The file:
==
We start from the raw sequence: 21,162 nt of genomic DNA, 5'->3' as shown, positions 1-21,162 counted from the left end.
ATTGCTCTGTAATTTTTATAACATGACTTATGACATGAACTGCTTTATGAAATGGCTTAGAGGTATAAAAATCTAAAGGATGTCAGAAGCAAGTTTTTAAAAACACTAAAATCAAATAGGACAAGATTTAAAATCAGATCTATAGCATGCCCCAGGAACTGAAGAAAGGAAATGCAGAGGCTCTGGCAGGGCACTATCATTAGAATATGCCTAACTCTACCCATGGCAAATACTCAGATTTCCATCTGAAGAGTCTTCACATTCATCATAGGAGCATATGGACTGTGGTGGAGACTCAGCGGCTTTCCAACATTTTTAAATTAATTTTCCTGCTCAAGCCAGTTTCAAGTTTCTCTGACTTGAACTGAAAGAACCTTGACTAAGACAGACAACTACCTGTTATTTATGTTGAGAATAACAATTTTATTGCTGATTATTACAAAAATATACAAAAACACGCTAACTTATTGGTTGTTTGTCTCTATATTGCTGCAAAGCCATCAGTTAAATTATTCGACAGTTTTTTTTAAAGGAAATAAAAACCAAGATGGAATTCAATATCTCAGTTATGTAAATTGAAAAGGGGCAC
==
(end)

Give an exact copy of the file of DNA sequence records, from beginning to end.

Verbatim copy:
We start from the raw sequence: 21,162 nt of genomic DNA, 5'->3' as shown, positions 1-21,162 counted from the left end.
ATTGCTCTGTAATTTTTATAACATGACTTATGACATGAACTGCTTTATGAAATGGCTTAGAGGTATAAAAATCTAAAGGATGTCAGAAGCAAGTTTTTAAAAACACTAAAATCAAATAGGACAAGATTTAAAATCAGATCTATAGCATGCCCCAGGAACTGAAGAAAGGAAATGCAGAGGCTCTGGCAGGGCACTATCATTAGAATATGCCTAACTCTACCCATGGCAAATACTCAGATTTCCATCTGAAGAGTCTTCACATTCATCATAGGAGCATATGGACTGTGGTGGAGACTCAGCGGCTTTCCAACATTTTTAAATTAATTTTCCTGCTCAAGCCAGTTTCAAGTTTCTCTGACTTGAACTGAAAGAACCTTGACTAAGACAGACAACTACCTGTTATTTATGTTGAGAATAACAATTTTATTGCTGATTATTACAAAAATATACAAAAACACGCTAACTTATTGGTTGTTTGTCTCTATATTGCTGCAAAGCCATCAGTTAAATTATTCGACAGTTTTTTTTAAAGGAAATAAAAACCAAGATGGAATTCAATATCTCAGTTATGTAAATTGAAAAGGGGCAC